This episode originally aired in April 2019. The introduction has been updated.
The third quarter fundraising numbers for the 2020 Democratic presidential candidates were just released, with Senator Bernie Sanders settingthat have contributed to his campaign. In contrast, former New York City Mayor Michael Bloomberg is and just launched his entry into the race with a multi-million dollar ad campaign.
This campaign season has emphasized the small donor, focusing on the grassroots efforts and even embedding this paradigm into the presidential debate qualifications. Why is that and how does it fit into the broader picture of money in the presidential race?
On this week's episode of the "Where Did You Get This Number?" podcast, host Anthony Salvanto explores the nature of individual political donations within the context of campaigns, psychology, and the campaign finance system as a whole.
Presidential candidates' desire to project grassroots support, especially through small donors, had made candidates like former Texas congressmanmore viable, even though they might not have been in previous presidential cycles, according to Democratic strategist and CBSN contributor Lynda Tran.
"It's the big irony during the era of Trump that basically anything big is bad," Tran said. "Whether you're talking about big donors, big business, big interest groups, they're all perceived as antithetical to being for the little guy."
Tran said much of the current political fundraising strategy started with former President Barack Obama's 2008 presidential campaign, citing his multi-million-person email list and how he was able to bring in people who normally didn't participate in the political process.
"You're seeing that the grassroots donor, this citation about the average amount donated, is an important marker to showcase that you have broad-based support, and that is likely to translate into support at the ballot box as well," she said.
But what makes someone want to donate to a political campaign in the first place?
Part of it is buying a kind of participation in the political process, according to Michael Barber, assistant professor of political science at Brigham Young University. He compared it to buying a ticket to a sports game.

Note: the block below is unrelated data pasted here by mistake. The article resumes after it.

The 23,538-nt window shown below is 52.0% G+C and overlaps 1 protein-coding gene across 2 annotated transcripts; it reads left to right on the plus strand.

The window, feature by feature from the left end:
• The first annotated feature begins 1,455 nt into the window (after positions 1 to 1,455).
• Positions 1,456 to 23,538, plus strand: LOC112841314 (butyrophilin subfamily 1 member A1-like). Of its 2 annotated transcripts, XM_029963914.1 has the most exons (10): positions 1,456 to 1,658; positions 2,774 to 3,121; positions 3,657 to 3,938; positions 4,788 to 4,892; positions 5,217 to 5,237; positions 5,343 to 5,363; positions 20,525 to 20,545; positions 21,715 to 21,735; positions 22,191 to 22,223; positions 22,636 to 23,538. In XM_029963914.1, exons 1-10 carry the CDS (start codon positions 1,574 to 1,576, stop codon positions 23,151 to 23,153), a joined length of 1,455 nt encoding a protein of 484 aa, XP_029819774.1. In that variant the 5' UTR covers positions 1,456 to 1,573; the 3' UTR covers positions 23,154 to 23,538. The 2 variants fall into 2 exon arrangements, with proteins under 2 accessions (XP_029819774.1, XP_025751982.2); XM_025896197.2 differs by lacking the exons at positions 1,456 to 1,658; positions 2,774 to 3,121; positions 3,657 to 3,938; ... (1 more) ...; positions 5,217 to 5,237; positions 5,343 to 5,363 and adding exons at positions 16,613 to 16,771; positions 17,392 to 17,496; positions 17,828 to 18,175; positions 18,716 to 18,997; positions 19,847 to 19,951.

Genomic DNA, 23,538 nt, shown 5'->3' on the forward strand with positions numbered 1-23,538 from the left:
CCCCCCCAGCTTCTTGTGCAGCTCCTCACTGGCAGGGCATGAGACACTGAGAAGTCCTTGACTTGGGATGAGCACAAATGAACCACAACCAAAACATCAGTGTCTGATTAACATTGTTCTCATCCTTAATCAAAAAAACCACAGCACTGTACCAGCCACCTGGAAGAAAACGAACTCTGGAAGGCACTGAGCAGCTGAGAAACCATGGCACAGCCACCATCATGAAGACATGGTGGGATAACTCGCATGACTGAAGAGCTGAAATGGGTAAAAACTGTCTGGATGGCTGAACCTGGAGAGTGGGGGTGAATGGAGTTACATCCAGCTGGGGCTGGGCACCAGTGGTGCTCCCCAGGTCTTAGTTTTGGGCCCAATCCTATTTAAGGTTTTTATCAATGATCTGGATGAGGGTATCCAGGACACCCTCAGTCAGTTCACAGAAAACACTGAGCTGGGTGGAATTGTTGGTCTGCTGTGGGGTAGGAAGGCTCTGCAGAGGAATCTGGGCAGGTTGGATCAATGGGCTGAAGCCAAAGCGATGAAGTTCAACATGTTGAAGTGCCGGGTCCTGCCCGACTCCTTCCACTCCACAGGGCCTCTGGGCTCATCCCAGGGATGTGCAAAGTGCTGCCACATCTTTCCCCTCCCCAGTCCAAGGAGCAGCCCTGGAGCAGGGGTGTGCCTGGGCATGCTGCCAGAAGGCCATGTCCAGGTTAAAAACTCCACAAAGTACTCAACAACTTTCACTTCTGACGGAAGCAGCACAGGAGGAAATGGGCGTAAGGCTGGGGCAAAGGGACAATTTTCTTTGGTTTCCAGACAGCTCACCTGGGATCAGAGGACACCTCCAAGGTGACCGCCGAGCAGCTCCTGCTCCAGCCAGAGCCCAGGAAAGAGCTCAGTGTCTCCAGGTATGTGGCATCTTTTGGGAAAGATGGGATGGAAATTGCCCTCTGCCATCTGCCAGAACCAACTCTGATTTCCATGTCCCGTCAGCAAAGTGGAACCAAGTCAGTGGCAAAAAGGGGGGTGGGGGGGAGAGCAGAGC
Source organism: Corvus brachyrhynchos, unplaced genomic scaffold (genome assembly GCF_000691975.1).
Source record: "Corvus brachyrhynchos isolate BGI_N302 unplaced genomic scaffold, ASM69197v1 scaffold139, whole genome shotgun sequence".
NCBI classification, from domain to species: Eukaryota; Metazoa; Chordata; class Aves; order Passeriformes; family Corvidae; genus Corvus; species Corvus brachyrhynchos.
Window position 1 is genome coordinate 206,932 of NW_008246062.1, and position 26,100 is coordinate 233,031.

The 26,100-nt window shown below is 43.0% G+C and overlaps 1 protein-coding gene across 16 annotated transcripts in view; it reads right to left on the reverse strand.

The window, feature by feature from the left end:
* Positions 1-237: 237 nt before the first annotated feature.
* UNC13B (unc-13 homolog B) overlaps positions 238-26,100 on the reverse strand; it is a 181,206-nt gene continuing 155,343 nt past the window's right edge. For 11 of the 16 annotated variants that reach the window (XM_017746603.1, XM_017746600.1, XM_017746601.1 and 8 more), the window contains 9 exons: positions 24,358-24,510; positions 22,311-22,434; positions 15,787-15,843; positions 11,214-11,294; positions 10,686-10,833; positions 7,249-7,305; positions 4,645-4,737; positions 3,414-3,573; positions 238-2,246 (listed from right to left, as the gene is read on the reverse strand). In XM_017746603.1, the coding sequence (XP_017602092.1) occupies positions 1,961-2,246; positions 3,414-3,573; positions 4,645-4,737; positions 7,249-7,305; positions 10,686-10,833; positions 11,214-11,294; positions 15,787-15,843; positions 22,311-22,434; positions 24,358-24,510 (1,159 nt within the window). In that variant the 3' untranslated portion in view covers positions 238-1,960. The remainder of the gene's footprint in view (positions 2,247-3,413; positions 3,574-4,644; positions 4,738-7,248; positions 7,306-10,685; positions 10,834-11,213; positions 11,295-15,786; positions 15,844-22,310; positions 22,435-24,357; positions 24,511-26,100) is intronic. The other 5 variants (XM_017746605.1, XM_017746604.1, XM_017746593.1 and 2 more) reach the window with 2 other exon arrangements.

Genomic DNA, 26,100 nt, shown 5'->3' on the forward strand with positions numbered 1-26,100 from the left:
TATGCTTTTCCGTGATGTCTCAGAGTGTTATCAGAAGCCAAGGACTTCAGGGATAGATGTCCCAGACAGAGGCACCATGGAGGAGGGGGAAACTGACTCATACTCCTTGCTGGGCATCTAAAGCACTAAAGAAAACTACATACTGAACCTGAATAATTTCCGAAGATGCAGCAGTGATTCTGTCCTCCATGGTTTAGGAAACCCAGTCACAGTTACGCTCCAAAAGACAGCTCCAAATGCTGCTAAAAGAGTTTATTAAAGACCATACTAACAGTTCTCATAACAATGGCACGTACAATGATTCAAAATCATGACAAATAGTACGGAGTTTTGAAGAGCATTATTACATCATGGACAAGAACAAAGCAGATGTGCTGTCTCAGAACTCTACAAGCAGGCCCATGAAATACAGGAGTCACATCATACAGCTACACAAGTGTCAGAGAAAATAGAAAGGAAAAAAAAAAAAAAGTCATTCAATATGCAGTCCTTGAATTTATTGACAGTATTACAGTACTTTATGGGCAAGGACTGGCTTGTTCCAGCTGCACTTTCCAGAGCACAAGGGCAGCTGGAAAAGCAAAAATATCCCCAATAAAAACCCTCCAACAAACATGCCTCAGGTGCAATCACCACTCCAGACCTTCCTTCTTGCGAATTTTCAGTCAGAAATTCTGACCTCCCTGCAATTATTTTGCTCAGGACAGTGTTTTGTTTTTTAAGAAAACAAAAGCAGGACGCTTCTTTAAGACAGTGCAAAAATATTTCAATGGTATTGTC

"There's no expectation that me sitting in the stands cheering on my team is actually going to make a difference," Barber said. "But it's still fun to be there."
Online donation platforms, such as ActBlue, have made it much easier for everyday people to donate to political campaigns, while also making it easier for the campaigns to get donor data, since the Federal Elections Commission only collects data of people who donate more than $200.
But one effect of online donation platforms is that people are donating to campaigns outside of their own districts and states, according to Carrie Levine, deputy federal politics editor and senior reporter at the Center for Public Integrity.
"You saw regular people looking around saying, well, I'm in a safe district," Levine said, referring to the 2018 congressional midterm elections. "I don't really have a race that I could get very engaged with here, but man, this candidate in Kansas, Sharice Davids, or this candidate in Kentucky, Amy McGrath — they need the dollars, I'm going to send some money."
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Host: Anthony Salvanto, Director of Elections and Surveys at CBS News
Guests: CBS News Political Contributor Lynda Tran, Brigham Young University Politics Professor Michael Barber, Center for Public Integrity Senior Reporter Carrie Levine
Team: Luis Giraldo, Oscar Gonzalez, Maeve Burke, Zachary Shaw, Allen Peng